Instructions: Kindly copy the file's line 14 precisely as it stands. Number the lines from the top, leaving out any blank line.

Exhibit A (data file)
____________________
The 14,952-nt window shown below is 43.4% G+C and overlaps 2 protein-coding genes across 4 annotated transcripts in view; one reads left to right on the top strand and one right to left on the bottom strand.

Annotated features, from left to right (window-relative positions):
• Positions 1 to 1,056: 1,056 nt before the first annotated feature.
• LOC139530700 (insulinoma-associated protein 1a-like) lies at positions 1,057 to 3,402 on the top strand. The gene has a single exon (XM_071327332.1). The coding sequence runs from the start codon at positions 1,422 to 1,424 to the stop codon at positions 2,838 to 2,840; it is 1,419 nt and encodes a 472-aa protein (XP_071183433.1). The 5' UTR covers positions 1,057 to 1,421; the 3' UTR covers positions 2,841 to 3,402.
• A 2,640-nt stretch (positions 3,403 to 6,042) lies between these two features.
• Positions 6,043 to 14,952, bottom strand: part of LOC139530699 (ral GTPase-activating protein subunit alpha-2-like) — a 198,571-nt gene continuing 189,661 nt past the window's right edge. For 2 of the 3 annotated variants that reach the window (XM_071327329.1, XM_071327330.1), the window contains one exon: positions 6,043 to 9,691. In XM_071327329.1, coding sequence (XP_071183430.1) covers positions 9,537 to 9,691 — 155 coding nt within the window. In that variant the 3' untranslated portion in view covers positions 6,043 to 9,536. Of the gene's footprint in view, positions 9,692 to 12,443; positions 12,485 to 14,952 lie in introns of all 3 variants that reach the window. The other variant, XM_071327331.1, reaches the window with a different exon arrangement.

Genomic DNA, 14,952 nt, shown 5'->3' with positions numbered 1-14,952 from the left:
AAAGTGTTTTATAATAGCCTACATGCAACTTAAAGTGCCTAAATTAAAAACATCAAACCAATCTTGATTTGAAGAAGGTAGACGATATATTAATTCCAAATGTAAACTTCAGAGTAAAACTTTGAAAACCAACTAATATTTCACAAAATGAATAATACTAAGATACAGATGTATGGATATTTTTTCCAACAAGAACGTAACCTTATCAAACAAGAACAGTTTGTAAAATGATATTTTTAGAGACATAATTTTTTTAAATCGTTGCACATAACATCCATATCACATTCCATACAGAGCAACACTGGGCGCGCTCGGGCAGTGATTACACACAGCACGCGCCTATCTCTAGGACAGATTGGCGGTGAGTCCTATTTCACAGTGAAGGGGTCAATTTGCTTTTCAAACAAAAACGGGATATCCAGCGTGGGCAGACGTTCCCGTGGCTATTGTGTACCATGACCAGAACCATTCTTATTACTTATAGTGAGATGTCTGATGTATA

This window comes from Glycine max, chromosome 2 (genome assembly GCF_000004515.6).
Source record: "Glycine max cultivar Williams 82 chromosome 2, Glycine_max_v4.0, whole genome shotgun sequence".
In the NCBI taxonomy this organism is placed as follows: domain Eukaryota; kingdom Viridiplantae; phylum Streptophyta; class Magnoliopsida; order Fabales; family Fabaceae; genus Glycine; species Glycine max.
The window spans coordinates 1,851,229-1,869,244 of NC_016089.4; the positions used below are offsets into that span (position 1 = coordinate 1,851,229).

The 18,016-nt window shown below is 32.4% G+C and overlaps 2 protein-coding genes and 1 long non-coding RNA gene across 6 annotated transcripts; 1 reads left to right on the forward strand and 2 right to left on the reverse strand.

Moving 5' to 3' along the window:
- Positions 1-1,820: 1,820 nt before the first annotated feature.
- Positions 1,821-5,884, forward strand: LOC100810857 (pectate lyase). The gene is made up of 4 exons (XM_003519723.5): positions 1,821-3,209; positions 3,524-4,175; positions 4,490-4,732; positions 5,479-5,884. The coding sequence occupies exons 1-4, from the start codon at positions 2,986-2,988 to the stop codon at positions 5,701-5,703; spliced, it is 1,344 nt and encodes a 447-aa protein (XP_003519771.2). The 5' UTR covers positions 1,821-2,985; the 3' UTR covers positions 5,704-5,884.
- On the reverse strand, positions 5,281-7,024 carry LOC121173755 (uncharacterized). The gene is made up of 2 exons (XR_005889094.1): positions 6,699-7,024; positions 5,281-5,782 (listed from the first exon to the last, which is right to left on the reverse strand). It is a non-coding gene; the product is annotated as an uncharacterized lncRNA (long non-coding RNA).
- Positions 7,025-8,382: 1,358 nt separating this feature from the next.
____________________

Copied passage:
Moving 5' to 3' along the window: